Growth model (Predictive Model)A specification of the dynamics and expected extent of growth of a microbial hazard under certain environmental conditions, based on parameters associated with the microbe. It can be called from a process stage to predict growth under the conditions specified for that stage. See also Predictive Model, Primary Model, Secondary Model.
Health EndpointA single health condition associated with a case of illness resulting from exposure to a hazard. For example, exposure to Salmonella spp. may result in pain, fever, and/or diarrhea: each is considered a health endpoint. It is convenient to describe illness in terms of health endpoints for which disability weights are available in the literature.
Health MetricA quantitative means of describing a state of health, typically of a population. FDA-iRISK provides an option for using DALY, QALY loss or COI as a health metric.
Inactivation model (Predictive Model)A specification of the dynamics and expected extent of inactivation of a microbial hazard under certain environmental conditions, based on parameters associated with the microbe. It can be called from a Process Stage to predict inactivation under the conditions specified for that stage. See also Predictive Model, Primary Model, Secondary Model.
Increase by AdditionSee “Glossary of Process Types” in the tool.
Increase by Cross Contamination (Amount or Concentration)See “Glossary of Process Types” in the tool.
Initial Concentration/ Initial ContaminationA component of the process model definition, specifying the level of the hazard of concern in the food at the stage of food production or processing chosen by the user to be the start of the process model. In FDA-iRISK, this description of concentration applies to contaminated units of food only (uncontaminated units are accounted for using the prevalence).
Initial PrevalenceA component of the process model definition, specifying the prevalence of the hazard of concern among units of the food at the stage of food production or processing chosen by the user to be the start of the process model. The value must be determined based on units having the initial unit size specified, unless the value is 0 or 1.
Initial Unit SizeA component of the process model definition, specifying the unit size (mass or volume) of the food at the stage of food production or processing chosen by the user to be the start of the process model. The unit size must be that for which the specified initial prevalence was determined (unless the initial prevalence is 0 or 1).
Lag model (Predictive Model)A specification of the expected delay to onset of growth of a microbe under certain environmental conditions, based on parameters associated with the microbe. It can be called from a process stage to predict lag duration under the conditions specified for that stage. Alternatively, the option of specifying a lag phase directly is offered. See also Predictive Model, Secondary Model.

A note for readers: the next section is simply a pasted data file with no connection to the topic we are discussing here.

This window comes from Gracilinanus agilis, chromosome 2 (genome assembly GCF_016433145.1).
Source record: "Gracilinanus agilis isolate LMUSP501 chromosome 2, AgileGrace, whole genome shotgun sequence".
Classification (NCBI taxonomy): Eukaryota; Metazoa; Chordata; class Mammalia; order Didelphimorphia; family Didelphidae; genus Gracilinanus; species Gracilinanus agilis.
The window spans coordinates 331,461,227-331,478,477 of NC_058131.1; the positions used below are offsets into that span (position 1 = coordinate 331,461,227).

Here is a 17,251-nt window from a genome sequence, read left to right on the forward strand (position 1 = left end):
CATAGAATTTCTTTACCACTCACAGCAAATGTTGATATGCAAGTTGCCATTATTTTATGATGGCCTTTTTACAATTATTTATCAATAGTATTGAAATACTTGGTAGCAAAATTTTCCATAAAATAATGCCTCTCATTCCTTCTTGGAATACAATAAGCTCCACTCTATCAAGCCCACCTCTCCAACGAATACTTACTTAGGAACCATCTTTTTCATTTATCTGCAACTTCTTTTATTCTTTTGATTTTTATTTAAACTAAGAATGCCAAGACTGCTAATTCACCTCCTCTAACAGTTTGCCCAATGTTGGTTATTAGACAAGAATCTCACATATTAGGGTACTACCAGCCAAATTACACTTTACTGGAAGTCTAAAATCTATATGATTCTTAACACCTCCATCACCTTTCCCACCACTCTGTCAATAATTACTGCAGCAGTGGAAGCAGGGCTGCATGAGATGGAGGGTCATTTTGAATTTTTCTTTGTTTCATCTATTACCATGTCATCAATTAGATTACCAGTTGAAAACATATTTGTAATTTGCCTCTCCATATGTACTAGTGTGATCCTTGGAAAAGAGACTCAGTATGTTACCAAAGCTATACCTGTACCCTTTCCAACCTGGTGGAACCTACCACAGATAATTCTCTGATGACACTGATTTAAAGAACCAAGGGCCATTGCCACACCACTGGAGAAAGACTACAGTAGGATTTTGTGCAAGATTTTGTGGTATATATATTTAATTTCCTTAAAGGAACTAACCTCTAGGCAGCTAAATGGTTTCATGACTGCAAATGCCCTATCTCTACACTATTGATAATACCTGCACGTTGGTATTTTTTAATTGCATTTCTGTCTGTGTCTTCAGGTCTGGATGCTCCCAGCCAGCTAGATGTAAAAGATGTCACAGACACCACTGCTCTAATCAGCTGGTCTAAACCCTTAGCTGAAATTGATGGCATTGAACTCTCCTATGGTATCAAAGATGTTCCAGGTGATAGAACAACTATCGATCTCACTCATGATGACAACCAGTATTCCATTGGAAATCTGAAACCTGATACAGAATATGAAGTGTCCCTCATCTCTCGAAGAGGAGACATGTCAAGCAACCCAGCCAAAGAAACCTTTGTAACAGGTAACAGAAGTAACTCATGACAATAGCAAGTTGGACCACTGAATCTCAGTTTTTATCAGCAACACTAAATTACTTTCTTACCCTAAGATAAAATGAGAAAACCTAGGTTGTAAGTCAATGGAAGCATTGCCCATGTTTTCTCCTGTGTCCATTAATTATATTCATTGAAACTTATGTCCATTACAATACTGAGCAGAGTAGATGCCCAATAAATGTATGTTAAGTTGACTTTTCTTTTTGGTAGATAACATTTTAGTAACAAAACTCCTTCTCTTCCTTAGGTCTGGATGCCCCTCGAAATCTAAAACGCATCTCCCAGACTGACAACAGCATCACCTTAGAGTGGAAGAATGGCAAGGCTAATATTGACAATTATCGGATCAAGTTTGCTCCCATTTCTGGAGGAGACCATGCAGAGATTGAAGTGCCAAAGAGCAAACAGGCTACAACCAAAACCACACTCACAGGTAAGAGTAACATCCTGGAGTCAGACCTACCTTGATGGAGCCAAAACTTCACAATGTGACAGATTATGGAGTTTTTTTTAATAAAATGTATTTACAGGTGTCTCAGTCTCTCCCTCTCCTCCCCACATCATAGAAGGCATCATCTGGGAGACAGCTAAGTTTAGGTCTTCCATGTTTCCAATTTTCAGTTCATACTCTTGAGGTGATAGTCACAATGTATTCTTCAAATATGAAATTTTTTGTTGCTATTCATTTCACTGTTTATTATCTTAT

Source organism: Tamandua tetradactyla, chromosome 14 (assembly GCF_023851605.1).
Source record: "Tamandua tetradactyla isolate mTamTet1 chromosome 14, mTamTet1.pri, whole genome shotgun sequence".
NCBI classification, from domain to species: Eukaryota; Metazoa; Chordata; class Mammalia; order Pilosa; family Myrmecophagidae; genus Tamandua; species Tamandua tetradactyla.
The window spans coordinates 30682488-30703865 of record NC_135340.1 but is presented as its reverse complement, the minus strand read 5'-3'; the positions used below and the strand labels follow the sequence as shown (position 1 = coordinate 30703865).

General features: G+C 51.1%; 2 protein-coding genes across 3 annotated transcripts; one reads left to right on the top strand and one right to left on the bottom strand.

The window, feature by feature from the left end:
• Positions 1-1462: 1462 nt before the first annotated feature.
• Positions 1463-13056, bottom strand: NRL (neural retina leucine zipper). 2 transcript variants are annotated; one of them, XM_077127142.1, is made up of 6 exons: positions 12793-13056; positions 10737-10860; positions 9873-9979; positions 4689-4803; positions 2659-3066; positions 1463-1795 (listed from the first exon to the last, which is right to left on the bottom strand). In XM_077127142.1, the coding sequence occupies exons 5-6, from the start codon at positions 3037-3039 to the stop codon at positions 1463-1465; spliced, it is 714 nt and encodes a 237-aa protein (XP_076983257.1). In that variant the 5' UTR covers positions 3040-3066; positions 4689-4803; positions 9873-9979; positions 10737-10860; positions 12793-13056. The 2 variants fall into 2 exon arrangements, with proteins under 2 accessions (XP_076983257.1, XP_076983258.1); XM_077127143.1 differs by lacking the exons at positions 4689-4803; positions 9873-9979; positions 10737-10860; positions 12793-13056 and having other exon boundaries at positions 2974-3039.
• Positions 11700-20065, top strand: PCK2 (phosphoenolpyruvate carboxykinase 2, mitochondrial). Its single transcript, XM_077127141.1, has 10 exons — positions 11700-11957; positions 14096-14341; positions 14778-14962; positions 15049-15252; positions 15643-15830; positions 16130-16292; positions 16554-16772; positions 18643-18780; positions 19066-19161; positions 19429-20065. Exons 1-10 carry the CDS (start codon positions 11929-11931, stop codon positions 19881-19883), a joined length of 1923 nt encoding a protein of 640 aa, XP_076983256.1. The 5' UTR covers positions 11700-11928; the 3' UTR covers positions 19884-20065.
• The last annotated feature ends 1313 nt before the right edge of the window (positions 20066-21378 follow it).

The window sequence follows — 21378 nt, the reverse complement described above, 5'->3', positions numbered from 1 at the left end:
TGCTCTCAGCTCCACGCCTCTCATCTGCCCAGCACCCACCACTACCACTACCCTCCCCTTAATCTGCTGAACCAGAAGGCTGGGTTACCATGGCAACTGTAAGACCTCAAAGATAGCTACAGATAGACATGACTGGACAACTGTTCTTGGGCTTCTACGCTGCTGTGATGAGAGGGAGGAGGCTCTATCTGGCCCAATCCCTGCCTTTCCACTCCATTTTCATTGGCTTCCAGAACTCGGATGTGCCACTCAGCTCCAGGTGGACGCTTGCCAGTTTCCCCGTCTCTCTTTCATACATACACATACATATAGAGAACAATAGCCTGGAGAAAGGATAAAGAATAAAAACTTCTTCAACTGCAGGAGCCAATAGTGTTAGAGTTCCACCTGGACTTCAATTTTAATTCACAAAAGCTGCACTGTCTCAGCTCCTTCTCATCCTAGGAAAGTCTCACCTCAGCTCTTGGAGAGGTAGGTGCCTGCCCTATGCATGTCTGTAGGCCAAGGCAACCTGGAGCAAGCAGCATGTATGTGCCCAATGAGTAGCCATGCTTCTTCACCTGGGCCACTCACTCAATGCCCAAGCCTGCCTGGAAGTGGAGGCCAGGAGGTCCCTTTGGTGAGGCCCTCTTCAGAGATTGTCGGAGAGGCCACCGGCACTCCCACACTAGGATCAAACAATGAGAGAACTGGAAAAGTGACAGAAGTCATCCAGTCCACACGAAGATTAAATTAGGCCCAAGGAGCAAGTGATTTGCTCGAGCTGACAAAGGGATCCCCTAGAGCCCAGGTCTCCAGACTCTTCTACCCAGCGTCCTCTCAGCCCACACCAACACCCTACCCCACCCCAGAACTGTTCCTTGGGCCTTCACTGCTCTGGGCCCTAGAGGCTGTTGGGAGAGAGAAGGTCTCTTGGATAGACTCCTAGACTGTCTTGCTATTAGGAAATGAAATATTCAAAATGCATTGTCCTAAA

Life StageA user-specified age category describing individuals assumed to share a consumption pattern (in units of g/d or g/kg-d where kg is the body weight) for the food in question. In aggregate the (mutually exclusive) life stages represent the duration of chronic exposure.
Lifetime Average Daily Dose (LADD)In chronic exposure, the amount of the chemical hazard consumed daily by an individual consumer, attributable to the food or foods in question, averaged over the lifetime (sum of durations of life stages). The amount associated with each life stage is weighted by the relative duration of the life stage when obtaining the average.
Linked Process ModelA Process Model composed of a previously-defined process model (“Upstream Process Model”) to which additional process stages (as the “Downstream Process Model”) can be appended. The term can also refer to either of the linked models. Linking facilitates the description of process models describing a variety of further processing techniques of a single, partially processed ingredient, for example. Linking can also be used to describe the behavior of a toxigenic microbe, by using an upstream microbial process model to compute a cell population in the food, and a downstream chemical process model to represent the toxin, up to the point of consumption (see “Conversion Rate”). See also Downstream Model, and Upstream Model.
Log and Non-Log DistributionsVariability distributions or uncertainty distributions in which the value on the x-axis is in log or non-log form, respectively. Log distributions are not explicitly available for defining microbial concentration as the user can select log units when defining the hazard itself. See also Variability Distribution, and Uncertainty Distribution.
Maximum Population Density (MPD)A concentration value used to impose a limit on microbial growth. In a processing step that allows growth, a predicted final concentration that exceeds the MPD is replaced by the MPD.